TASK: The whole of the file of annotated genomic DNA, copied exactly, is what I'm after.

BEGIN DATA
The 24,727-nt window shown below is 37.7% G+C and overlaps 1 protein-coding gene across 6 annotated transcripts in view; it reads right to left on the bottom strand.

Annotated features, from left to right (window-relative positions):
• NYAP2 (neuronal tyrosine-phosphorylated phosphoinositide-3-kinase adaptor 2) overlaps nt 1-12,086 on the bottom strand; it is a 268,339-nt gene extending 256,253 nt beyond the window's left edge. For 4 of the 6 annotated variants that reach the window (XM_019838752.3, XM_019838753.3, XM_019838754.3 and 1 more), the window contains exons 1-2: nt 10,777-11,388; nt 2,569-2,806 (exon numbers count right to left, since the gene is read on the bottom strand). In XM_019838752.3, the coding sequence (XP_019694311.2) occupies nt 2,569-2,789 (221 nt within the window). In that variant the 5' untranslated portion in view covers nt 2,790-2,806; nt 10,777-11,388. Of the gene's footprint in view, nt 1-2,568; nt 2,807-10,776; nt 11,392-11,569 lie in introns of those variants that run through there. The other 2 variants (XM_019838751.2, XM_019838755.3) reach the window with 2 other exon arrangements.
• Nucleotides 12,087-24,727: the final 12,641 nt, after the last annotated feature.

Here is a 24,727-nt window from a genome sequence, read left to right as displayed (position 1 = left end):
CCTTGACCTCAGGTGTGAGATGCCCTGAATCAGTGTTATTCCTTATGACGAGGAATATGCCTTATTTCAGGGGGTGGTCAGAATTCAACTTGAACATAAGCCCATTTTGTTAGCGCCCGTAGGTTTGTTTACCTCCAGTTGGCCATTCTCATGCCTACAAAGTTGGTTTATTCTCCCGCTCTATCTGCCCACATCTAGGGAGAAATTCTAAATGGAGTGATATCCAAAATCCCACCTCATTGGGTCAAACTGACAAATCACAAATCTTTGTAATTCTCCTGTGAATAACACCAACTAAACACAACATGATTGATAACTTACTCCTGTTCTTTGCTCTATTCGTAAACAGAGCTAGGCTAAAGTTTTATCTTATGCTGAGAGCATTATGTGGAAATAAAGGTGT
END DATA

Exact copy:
The 24,727-nt window shown below is 37.7% G+C and overlaps 1 protein-coding gene across 6 annotated transcripts in view; it reads right to left on the bottom strand.

Annotated features, from left to right (window-relative positions):
• NYAP2 (neuronal tyrosine-phosphorylated phosphoinositide-3-kinase adaptor 2) overlaps nt 1-12,086 on the bottom strand; it is a 268,339-nt gene extending 256,253 nt beyond the window's left edge. For 4 of the 6 annotated variants that reach the window (XM_019838752.3, XM_019838753.3, XM_019838754.3 and 1 more), the window contains exons 1-2: nt 10,777-11,388; nt 2,569-2,806 (exon numbers count right to left, since the gene is read on the bottom strand). In XM_019838752.3, the coding sequence (XP_019694311.2) occupies nt 2,569-2,789 (221 nt within the window). In that variant the 5' untranslated portion in view covers nt 2,790-2,806; nt 10,777-11,388. Of the gene's footprint in view, nt 1-2,568; nt 2,807-10,776; nt 11,392-11,569 lie in introns of those variants that run through there. The other 2 variants (XM_019838751.2, XM_019838755.3) reach the window with 2 other exon arrangements.
• Nucleotides 12,087-24,727: the final 12,641 nt, after the last annotated feature.

Here is a 24,727-nt window from a genome sequence, read left to right as displayed (position 1 = left end):
CCTTGACCTCAGGTGTGAGATGCCCTGAATCAGTGTTATTCCTTATGACGAGGAATATGCCTTATTTCAGGGGGTGGTCAGAATTCAACTTGAACATAAGCCCATTTTGTTAGCGCCCGTAGGTTTGTTTACCTCCAGTTGGCCATTCTCATGCCTACAAAGTTGGTTTATTCTCCCGCTCTATCTGCCCACATCTAGGGAGAAATTCTAAATGGAGTGATATCCAAAATCCCACCTCATTGGGTCAAACTGACAAATCACAAATCTTTGTAATTCTCCTGTGAATAACACCAACTAAACACAACATGATTGATAACTTACTCCTGTTCTTTGCTCTATTCGTAAACAGAGCTAGGCTAAAGTTTTATCTTATGCTGAGAGCATTATGTGGAAATAAAGGTGT